SPARTANBURG CO., S.C. --
A collision involving a gas tanker truck and a pickup truck sent thousands of gallons of fuel onto a Spartanburg County road. The spill and the wreckage forced emergency crews to close the road for the day.
The Hot Spot tanker was upside down and leaking fuel on Southport Road. Doug Bryson, with Spartanburg County Emergency Management, said the tanker had just filled up at a terminal in Camp Croft. It was carrying 8,000 gallons of fuel; 6,000 in gasoline, 2,000 in diesel fuel.
"You can never underestimate the danger of a product like gasoline, especially with the flamability and explosiveness of it," Bryson told WYFF News4's Mike McCormick.
According to the Highway Patrol, at 7:20 a.m. the pickup truck was traveling south on Southport Road and the tanker was traveling north. Troopers said the pickup went to turn left onto South Avenue and ended up pulling in front of the tanker.
The wreck damaged the pickup truck and caused the tanker truck to flip upside down.
"I heard a big rumble outside," said Melvin Bishop who was working at nearby RSN Promotionals.
Bishop rushed outside, saw the accident scene and called 911.
"I could hear the guy beating in the truck, trying to get out. It was like 'boom, boom, boom,'" Bishop said. "Then some other guys from Solesbee's come up, they started pulling him out while I was on the way up."
Bishop watched the rescue of the tanker truck driver.
"He had blood and stuff all over his shirt and stuff. He kinda laid down on the ground for a little while. Then he finally got up and started walking around. You could tell he was real dazed and stuff," said Bishop.
The Highway Patrol identified the tanker truck driver as Terry Mahaffey, 37, of Greenville. Troopers said Christopher Avery, 23, of Lyman was driving the pickup truck. Both drivers suffered non-life threatening injuries.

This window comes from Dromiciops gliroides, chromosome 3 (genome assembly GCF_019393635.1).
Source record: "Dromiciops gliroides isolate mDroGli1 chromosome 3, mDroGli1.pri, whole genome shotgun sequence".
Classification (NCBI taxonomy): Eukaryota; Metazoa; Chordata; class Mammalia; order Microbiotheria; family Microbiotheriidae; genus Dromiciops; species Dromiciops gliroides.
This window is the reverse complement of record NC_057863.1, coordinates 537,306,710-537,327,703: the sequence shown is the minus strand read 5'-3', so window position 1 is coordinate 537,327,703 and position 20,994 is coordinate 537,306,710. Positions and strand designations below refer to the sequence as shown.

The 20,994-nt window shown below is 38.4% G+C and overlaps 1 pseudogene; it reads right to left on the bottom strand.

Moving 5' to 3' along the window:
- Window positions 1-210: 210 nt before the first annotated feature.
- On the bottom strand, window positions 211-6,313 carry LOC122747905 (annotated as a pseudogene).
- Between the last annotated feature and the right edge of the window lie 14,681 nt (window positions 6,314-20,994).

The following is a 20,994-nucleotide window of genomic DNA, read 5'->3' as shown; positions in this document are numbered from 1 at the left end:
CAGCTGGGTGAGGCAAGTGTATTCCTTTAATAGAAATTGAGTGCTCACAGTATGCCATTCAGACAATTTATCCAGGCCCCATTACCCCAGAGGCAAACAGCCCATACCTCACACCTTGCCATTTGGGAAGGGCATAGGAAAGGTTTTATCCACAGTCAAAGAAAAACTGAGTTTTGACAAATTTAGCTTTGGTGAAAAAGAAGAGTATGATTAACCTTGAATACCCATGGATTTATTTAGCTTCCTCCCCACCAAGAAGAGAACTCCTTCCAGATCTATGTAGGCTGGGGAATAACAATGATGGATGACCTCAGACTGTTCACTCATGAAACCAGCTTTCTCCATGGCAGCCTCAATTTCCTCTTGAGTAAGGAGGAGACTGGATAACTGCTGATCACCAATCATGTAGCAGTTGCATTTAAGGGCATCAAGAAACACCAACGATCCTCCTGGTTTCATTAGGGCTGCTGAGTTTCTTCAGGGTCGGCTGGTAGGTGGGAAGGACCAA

Three firefighters were taken to the hospital with respiratory irritation, Bryson said.
Southport Road was closed between Highway 221 and Highway 56. Environmental crews and first responders setup containment dikes, which kept the fuel out of nearby waterways. The Department of Health and Environmental Control said the rain-soaked soil kept the fuel from sinking in.
Foam was applied to the area around the truck to contain vapors and suppress the possibility of ignition. Bryson said the foam costs around $100 per gallon.
Those who work around the accident scene said the intersection is very dangerous.
"I about got hit a couple times up there just going to pick lunch up," said Bishop. "There's one girl who works here now that got hit in the side trying to get out."
According to Bishop, just having a stop sign leading from South Avenue onto Southport Road isn't enough.
"That's just a bad intersection. You've gotta be really careful," said Bishop.
Copyright 2009 by WYFF4.com. All rights reserved. This material may not be published, broadcast, rewritten or redistributed.